In the world of mountain climbing, it is well-known that those that race to the top as quickly as possible without taking the necessary steps are doomed to fail. Thinning oxygen levels coupled with harsh conditions at high altitude compel successful climbers to take the right gear and acclimate at base camp. Similary, it can be overwhelming to try to throw yourself headfirst into the world of EMRs without taking stock and adjusting to the new system. Preperation minimizes the risks involved in the ascent toward the ultimate goal, as it has for generations of mountain climbers.
In 2009, Congress enacted the Health Information Technology for Economic and Clinical Health Act (HITECH) as part of the American Recovery and Reinvestment Act (ARRA) to expand upon HIPAA regulations pertaining to electronic transmission of health information. Given the significant increase in EMR/EHR adoption, it is important to proactively manage the transition from manual to electronic logging when distributing protected health information (medical records with patient identification). In fact, both HIPAA and the HITECH Act mandate that all providers implement a consistent and compliant logging of all health information releases.
Currently, HIPAA reqires the accounting to include the items below for each disclosure (164.528(b)(2)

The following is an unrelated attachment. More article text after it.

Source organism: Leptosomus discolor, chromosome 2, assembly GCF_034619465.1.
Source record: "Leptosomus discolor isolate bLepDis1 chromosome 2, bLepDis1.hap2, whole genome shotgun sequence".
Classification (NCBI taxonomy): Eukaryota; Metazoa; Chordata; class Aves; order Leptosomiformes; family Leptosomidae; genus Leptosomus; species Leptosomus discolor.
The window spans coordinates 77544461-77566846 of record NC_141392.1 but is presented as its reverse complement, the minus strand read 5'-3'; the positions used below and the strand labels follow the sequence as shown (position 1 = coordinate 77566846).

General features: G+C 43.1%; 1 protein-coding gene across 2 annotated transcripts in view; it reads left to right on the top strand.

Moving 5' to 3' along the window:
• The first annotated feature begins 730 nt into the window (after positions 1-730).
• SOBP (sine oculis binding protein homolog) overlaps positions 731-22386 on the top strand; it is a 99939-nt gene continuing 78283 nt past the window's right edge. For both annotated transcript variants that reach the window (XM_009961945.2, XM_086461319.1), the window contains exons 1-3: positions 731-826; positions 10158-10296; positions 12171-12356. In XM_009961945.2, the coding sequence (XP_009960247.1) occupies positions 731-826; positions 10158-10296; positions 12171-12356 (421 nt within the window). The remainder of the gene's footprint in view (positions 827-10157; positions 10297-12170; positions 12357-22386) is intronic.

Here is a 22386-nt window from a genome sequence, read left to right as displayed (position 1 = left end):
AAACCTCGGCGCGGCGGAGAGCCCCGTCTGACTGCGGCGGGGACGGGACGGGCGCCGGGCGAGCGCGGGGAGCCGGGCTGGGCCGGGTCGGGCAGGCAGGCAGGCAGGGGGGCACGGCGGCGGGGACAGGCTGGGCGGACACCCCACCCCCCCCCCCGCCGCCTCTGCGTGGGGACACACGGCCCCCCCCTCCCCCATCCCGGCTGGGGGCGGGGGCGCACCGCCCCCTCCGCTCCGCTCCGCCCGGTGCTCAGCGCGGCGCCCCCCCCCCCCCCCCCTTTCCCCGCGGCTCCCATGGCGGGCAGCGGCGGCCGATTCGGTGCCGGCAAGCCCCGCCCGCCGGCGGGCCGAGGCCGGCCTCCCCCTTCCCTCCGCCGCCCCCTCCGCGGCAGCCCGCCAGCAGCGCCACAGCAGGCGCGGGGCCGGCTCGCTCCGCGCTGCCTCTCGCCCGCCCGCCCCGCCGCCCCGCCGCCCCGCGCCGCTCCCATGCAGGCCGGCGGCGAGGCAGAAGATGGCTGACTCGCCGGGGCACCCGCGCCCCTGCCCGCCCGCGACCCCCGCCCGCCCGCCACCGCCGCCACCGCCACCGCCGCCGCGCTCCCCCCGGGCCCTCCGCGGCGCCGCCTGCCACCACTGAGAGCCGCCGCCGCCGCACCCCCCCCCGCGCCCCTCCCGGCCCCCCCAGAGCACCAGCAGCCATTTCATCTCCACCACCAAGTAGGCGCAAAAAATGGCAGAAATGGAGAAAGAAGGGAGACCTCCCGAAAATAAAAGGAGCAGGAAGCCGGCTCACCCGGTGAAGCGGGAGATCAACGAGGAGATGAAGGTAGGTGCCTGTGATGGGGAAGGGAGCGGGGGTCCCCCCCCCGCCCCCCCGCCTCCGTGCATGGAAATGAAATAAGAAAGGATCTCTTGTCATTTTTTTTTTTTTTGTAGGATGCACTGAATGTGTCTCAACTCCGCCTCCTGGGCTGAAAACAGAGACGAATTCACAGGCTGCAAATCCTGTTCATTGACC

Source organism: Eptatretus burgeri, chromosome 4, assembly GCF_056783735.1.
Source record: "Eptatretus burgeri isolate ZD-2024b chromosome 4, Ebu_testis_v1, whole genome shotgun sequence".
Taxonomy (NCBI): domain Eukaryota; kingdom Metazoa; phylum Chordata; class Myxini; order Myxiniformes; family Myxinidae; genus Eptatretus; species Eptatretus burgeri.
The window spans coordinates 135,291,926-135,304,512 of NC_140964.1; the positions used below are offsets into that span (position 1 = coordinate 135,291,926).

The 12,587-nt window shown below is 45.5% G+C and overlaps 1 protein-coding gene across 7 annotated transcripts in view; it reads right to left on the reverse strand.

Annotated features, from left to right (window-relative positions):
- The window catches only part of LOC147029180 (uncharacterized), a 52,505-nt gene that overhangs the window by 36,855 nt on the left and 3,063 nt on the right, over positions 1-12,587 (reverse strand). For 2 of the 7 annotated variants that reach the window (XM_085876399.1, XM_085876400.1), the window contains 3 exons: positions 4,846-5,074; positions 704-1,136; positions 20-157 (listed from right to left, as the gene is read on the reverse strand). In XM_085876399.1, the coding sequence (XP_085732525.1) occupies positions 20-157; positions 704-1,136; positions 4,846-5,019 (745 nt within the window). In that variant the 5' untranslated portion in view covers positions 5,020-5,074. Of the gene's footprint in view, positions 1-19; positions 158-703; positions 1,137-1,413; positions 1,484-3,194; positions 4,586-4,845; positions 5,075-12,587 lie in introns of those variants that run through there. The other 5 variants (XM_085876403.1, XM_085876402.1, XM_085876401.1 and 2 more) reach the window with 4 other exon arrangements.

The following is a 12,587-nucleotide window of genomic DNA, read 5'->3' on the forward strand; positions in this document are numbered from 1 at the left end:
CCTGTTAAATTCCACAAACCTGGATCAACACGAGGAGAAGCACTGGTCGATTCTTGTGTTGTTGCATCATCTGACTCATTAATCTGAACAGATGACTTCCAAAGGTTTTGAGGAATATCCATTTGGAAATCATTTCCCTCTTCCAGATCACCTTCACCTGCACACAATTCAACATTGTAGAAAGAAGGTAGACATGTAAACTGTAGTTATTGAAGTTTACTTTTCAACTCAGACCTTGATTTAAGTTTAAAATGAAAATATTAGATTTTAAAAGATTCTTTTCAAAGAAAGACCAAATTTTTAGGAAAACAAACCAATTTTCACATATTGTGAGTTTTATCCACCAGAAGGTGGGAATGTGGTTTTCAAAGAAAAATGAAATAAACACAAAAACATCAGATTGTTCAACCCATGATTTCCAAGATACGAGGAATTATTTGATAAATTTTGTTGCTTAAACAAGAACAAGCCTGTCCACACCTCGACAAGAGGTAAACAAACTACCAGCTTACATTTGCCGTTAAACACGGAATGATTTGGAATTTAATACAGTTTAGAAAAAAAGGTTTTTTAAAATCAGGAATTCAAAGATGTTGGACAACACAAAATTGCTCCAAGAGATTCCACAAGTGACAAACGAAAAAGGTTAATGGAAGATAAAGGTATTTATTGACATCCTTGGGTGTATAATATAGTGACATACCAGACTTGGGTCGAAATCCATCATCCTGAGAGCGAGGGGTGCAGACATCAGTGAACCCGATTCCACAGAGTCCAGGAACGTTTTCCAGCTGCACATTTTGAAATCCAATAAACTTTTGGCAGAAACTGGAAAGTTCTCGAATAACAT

- The date of the disclosure;
- The name of the entity or person who received the protected health information and, if known, the address of such entity or person;
- A brief description of the protected health information disclosed; and
- A brief statement of the purpose of the disclosure that reasonably informs the individual of the basis for the disclosure.
- A copy of the request for health information or a brief statement of the purpose of the disclosure
A few summary areas of how the HITECH Act changed the HIPAA regulations:
- They closed HIPAA's exemption of privacy rules for electronically transmitted medical records
- There are new breach of information notification requirements in the transmission of EMRs
- Breaches affecting a number of individuals must be made public and reported to the Department of Health and Human Services
- Of special note: Healthcare providers must now manage all aspects of tracking electronic disclosure, including information pertaining to carrying out treatment, payment and health care operations, and provide them to individuals requesting an accounting of disclosures for a period of three years prior to the date on which the accouting is requested
I will be covering these issues in more detail in discussions to come. For a complete list of modifications to HIPAA under the HITECH Act, click here.
A few suggested steps for your journey up the EMR compliance mountain:
- Implement an automated release of information system, logging both electronic and paper records disclosed
- Incorporate all faxing of health information into a centralized release of information process
- Maintain electronic images of the request for health information as part of your automated logging system